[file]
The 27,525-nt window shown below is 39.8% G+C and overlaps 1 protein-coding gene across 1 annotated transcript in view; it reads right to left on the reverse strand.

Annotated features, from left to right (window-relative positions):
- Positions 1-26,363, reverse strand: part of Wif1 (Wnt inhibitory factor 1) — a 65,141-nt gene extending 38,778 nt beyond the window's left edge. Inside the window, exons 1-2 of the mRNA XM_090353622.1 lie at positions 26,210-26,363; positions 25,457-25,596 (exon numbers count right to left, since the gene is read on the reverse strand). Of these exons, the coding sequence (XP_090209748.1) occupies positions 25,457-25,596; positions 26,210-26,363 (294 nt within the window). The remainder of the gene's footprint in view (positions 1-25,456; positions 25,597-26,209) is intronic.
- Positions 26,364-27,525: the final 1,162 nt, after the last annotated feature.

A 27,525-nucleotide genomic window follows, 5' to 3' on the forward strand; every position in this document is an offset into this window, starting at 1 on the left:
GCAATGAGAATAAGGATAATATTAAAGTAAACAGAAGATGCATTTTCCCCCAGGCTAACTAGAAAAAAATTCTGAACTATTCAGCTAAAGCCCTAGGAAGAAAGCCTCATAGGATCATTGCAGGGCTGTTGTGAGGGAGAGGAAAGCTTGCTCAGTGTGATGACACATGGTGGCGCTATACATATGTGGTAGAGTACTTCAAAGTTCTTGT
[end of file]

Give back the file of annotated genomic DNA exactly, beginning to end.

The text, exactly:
The 27,525-nt window shown below is 39.8% G+C and overlaps 1 protein-coding gene across 1 annotated transcript in view; it reads right to left on the reverse strand.

Annotated features, from left to right (window-relative positions):
- Positions 1-26,363, reverse strand: part of Wif1 (Wnt inhibitory factor 1) — a 65,141-nt gene extending 38,778 nt beyond the window's left edge. Inside the window, exons 1-2 of the mRNA XM_090353622.1 lie at positions 26,210-26,363; positions 25,457-25,596 (exon numbers count right to left, since the gene is read on the reverse strand). Of these exons, the coding sequence (XP_090209748.1) occupies positions 25,457-25,596; positions 26,210-26,363 (294 nt within the window). The remainder of the gene's footprint in view (positions 1-25,456; positions 25,597-26,209) is intronic.
- Positions 26,364-27,525: the final 1,162 nt, after the last annotated feature.

A 27,525-nucleotide genomic window follows, 5' to 3' on the forward strand; every position in this document is an offset into this window, starting at 1 on the left:
GCAATGAGAATAAGGATAATATTAAAGTAAACAGAAGATGCATTTTCCCCCAGGCTAACTAGAAAAAAATTCTGAACTATTCAGCTAAAGCCCTAGGAAGAAAGCCTCATAGGATCATTGCAGGGCTGTTGTGAGGGAGAGGAAAGCTTGCTCAGTGTGATGACACATGGTGGCGCTATACATATGTGGTAGAGTACTTCAAAGTTCTTGT